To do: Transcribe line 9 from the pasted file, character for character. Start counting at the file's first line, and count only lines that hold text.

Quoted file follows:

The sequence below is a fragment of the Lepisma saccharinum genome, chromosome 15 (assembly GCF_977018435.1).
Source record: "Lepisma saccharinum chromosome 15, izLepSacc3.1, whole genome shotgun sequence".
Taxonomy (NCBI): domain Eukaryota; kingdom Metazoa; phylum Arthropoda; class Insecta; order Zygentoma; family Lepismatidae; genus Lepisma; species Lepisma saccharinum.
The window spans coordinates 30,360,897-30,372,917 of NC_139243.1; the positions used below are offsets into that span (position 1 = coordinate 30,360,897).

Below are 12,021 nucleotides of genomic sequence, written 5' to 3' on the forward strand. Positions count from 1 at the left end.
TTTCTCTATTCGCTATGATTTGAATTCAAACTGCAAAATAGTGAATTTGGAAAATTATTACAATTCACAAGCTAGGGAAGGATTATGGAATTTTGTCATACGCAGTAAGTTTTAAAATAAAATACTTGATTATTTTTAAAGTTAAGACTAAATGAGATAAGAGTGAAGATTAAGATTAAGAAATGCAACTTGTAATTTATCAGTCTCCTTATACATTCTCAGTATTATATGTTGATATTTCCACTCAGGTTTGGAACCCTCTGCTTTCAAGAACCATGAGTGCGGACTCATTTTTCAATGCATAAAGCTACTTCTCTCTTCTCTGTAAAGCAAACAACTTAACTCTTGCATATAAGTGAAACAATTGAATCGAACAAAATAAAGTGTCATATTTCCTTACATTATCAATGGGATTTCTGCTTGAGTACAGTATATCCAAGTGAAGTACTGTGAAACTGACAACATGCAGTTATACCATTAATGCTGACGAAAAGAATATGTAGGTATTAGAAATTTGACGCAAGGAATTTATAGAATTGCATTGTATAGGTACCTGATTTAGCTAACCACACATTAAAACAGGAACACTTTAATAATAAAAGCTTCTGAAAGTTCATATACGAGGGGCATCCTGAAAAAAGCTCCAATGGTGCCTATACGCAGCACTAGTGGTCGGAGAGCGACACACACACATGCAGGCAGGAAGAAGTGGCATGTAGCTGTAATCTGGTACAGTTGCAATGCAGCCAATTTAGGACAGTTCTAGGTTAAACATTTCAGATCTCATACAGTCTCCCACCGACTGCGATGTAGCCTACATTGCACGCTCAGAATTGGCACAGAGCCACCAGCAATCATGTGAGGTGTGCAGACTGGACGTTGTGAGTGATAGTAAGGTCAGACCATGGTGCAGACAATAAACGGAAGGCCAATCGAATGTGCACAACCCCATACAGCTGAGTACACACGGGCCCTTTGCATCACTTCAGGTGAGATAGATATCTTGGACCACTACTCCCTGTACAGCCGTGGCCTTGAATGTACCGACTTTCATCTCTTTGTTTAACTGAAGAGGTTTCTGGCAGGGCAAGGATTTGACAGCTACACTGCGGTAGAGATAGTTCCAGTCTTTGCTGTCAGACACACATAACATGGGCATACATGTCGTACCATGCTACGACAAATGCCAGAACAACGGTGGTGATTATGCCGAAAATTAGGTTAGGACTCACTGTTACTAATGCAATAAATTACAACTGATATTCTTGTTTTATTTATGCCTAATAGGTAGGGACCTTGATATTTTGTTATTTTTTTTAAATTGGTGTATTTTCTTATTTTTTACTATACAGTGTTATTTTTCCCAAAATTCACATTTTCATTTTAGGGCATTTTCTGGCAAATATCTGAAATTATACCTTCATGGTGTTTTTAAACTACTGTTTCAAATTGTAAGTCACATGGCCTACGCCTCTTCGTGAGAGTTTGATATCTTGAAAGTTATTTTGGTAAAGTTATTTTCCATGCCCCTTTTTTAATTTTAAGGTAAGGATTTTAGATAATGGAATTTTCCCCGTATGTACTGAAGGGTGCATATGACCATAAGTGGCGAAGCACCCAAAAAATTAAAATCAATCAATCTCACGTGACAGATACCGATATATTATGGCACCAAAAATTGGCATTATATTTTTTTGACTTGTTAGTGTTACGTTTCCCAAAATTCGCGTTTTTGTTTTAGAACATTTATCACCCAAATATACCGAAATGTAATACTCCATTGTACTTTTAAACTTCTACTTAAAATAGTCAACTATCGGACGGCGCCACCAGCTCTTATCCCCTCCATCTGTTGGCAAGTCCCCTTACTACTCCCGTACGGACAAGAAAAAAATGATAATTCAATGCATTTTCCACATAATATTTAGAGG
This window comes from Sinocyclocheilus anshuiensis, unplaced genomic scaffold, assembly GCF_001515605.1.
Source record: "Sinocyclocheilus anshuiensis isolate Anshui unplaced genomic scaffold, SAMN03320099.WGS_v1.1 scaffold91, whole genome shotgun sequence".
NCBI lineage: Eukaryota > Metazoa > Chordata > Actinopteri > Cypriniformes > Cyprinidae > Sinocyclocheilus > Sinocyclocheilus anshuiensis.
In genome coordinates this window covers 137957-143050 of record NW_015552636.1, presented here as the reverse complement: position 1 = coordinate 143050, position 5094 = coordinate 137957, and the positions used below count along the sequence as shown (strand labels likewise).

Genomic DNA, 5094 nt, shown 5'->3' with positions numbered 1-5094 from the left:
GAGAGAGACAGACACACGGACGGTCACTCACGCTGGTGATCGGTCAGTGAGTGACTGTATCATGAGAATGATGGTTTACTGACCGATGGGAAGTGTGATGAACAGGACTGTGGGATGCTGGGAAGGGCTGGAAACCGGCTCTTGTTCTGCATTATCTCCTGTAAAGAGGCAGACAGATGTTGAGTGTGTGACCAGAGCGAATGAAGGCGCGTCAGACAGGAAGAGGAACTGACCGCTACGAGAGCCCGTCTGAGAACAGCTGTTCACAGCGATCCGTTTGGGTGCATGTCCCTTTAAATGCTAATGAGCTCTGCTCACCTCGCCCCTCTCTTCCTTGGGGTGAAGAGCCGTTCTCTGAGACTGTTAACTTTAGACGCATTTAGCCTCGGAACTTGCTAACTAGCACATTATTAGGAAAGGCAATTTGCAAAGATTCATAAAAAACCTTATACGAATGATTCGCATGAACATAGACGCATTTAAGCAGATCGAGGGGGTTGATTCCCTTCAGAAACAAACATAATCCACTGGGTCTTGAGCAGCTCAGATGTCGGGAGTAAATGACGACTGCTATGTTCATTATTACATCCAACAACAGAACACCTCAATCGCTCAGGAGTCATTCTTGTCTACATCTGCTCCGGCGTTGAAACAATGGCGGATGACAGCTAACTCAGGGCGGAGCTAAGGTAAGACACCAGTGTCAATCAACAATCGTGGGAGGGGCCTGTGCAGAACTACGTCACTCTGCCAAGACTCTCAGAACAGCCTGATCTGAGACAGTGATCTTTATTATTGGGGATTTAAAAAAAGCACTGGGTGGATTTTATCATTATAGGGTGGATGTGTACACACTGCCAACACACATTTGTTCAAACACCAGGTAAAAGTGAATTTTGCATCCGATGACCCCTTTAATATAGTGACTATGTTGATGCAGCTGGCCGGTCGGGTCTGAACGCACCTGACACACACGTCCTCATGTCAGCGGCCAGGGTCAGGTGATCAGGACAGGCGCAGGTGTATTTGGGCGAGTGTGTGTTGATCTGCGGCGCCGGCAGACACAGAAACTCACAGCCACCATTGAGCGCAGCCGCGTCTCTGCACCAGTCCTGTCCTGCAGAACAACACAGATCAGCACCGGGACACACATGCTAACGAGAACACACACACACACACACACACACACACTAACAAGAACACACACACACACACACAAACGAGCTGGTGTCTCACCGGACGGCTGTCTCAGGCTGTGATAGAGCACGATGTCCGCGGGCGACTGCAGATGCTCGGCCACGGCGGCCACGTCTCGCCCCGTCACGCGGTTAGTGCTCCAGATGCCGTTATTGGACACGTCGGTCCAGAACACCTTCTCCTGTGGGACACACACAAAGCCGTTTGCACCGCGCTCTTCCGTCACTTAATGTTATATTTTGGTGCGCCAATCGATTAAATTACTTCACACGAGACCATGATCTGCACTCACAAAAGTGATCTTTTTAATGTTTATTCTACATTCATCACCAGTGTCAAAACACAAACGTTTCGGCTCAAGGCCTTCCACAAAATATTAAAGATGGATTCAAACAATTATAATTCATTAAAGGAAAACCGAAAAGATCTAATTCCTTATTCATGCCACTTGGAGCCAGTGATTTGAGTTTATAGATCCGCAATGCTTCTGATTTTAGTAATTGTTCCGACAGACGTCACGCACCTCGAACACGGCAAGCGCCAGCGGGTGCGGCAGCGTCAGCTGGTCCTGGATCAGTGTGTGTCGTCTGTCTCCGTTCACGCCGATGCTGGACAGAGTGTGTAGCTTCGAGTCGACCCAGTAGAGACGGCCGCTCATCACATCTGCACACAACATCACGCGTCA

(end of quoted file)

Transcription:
NCBI lineage: Eukaryota > Metazoa > Chordata > Actinopteri > Cypriniformes > Cyprinidae > Sinocyclocheilus > Sinocyclocheilus anshuiensis.